Wednesday, 1 May 2019

Memories of trees

Memories can be triggered by many, often unexpected, events or objects - in this case, trees. When we moved into our home in Bayswater in 1976 the house was two years old but the previous owners had planted many trees and shrubs at random in the garden. For years, for example, we would discover an azalea growing under a larger azalea.
One of the first plants that I recognised, when we first parked the car in the driveway of our new house, was a liquid amber tree growing in the corner of the front garden. My parents had planted one of these trees in their front garden twenty years previously. Each autumn the tree was covered in large orange leaves which before long covered the small front lawn. As a child it was fun to play in the accumulation of leaves however I am sure that my parents soon tired of raking the leaves into piles to cart them away in the wheelbarrow.  In the 1950s it was customary to burn off debris such as autumn leaves instead of composting them - different times - therefore smoke from burning autumn leaves forms part of  the memories of childhood.  Apart from the colour of the leaves in autumn I remembered how large these trees grew, and the extent of the root system, so my husband removed the innocent looking little tree shortly after we moved in.
Next to where the liquid amber had been planted was, to my surprise, a cassia which I recognised as cassias had grown in the back garden of my grandparents' farm in southern Queensland. I had childhood memories of the mass of yellow flowers among the small green leaves that appeared in late summer. There were also memories of the back garden where the cassias were to be found. The main garden at the front of the house was full of colourful flowers and shrubs while the back garden was more utilitarian  - mainly lawn. The all important outside toilet was housed in the corner of the garden while the gate from the house to the farm was opposite the back door. However there was still plenty of room for children to play and even, on occasion, dance with the two cattle dogs, Sally and Hope.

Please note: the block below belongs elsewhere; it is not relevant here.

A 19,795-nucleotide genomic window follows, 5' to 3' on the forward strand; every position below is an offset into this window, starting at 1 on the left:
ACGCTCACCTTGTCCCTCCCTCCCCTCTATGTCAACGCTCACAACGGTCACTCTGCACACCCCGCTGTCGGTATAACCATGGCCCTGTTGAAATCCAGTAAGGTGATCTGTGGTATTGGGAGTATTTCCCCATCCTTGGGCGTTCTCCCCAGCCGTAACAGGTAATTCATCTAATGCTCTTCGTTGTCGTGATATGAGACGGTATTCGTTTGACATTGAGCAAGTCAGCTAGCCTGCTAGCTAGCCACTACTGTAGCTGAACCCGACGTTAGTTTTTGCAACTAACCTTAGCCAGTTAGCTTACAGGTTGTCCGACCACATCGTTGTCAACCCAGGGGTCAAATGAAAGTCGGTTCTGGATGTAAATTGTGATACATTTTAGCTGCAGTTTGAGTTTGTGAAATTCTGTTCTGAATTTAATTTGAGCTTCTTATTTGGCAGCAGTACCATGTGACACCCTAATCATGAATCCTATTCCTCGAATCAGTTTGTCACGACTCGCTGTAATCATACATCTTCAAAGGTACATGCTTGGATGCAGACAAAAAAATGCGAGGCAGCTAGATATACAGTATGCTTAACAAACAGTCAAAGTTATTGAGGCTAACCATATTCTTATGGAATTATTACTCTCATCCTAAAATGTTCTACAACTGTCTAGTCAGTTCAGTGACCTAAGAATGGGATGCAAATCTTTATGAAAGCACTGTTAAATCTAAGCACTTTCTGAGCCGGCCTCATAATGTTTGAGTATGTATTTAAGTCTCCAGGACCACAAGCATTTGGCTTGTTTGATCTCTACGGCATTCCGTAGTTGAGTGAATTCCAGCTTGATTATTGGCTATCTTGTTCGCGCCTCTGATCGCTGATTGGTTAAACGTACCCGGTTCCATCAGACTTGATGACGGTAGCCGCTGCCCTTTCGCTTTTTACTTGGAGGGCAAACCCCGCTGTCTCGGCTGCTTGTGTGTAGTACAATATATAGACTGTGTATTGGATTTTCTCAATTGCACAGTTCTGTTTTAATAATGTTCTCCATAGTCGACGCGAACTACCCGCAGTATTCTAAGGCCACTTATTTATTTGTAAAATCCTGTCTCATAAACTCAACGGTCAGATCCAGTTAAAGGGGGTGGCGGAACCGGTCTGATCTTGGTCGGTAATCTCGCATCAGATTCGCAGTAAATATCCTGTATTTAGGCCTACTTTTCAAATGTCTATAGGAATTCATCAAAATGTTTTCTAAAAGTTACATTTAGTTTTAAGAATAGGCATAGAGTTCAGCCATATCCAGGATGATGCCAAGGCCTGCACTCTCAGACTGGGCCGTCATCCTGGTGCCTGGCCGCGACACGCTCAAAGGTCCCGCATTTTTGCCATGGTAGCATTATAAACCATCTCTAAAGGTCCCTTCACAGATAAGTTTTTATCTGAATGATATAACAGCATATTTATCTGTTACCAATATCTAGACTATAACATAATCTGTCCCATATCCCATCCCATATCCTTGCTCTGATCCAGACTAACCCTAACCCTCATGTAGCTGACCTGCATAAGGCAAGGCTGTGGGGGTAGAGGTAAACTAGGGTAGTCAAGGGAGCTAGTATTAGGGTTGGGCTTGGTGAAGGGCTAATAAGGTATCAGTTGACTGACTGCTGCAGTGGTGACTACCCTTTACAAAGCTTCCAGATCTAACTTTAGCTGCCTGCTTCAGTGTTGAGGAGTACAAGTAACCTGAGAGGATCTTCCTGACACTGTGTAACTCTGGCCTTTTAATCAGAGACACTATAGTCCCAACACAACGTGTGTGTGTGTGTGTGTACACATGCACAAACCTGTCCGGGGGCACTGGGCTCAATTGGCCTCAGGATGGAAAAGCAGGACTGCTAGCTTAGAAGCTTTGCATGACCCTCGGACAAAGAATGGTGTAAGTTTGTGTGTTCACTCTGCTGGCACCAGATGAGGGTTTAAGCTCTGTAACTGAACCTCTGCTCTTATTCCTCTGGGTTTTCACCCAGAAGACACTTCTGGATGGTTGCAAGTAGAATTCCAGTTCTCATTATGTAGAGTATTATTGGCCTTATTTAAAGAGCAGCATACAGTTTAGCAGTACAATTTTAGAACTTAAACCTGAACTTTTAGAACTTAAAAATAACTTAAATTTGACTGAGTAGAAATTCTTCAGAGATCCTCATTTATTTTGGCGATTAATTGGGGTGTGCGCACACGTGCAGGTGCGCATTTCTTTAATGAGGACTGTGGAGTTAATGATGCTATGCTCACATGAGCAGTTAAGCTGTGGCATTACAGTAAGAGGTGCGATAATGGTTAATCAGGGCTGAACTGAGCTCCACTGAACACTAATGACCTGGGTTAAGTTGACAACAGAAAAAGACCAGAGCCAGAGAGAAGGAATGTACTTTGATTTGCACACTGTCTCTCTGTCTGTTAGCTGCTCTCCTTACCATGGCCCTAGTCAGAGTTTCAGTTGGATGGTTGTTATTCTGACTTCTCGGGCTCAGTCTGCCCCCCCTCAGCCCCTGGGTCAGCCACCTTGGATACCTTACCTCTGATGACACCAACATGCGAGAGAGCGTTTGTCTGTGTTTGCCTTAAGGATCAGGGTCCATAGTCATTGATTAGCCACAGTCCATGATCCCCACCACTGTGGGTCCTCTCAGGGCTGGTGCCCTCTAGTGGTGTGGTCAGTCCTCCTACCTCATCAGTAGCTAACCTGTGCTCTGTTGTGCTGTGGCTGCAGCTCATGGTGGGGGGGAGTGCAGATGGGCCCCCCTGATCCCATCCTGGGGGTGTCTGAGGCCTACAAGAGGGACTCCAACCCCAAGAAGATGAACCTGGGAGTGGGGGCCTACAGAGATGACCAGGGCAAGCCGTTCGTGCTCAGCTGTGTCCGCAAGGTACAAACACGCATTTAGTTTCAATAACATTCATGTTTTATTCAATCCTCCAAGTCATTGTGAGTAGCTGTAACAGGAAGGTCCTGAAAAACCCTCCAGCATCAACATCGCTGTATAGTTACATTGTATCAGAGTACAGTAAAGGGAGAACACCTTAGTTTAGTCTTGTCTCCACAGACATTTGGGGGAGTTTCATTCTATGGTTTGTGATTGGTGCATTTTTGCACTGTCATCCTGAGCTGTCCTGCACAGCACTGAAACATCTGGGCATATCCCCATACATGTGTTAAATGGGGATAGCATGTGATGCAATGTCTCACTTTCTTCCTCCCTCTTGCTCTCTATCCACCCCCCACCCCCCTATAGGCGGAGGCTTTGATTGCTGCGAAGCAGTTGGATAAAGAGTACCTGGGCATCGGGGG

By the back door were two tall trees - pawpaw or papaya we were told. It was the wrong season for the fruit when we were on holiday however I now often enjoy eating pawpaw with muesli and yoghurt.

Immediately outside the gate was a large Moreton Bay fig tree. The branches provided lots of shade and the ducks enjoyed fossicking among the roots.  The only problem was that the flying foxes also liked the tree and took up residence in its branches. The noise at night was constant and they made a mess. My grandfather, uncle and father devised numerous plans, including exploding fireworks, to persuade the flying foxes to relocate, without success. The flying foxes stayed.

The memories of past Christmas holidays and childhood adventures produced by the cassia tree that I found in the garden ensured that I treasured it and looked forward to its annual flowering, not just because of the colour added to the garden but because of the memories created by the mass of golden flowers.

However, this year the cassia died. Maybe it was its time or maybe it was the dry summer, though it had survived droughts in the past. Anyway the cassia is no more and the branches and trunk have been cut up ready for the next clearance of garden rubbish. A search on Google for information about cassias shows that some Councils consider these small trees as weeds. Although it produced seed pods from time to time, our cassia does not appear to have had any offspring. I now need to find another bush to fill the space left by the cassia but whatever we plant will not have the memories generated by this departed tree.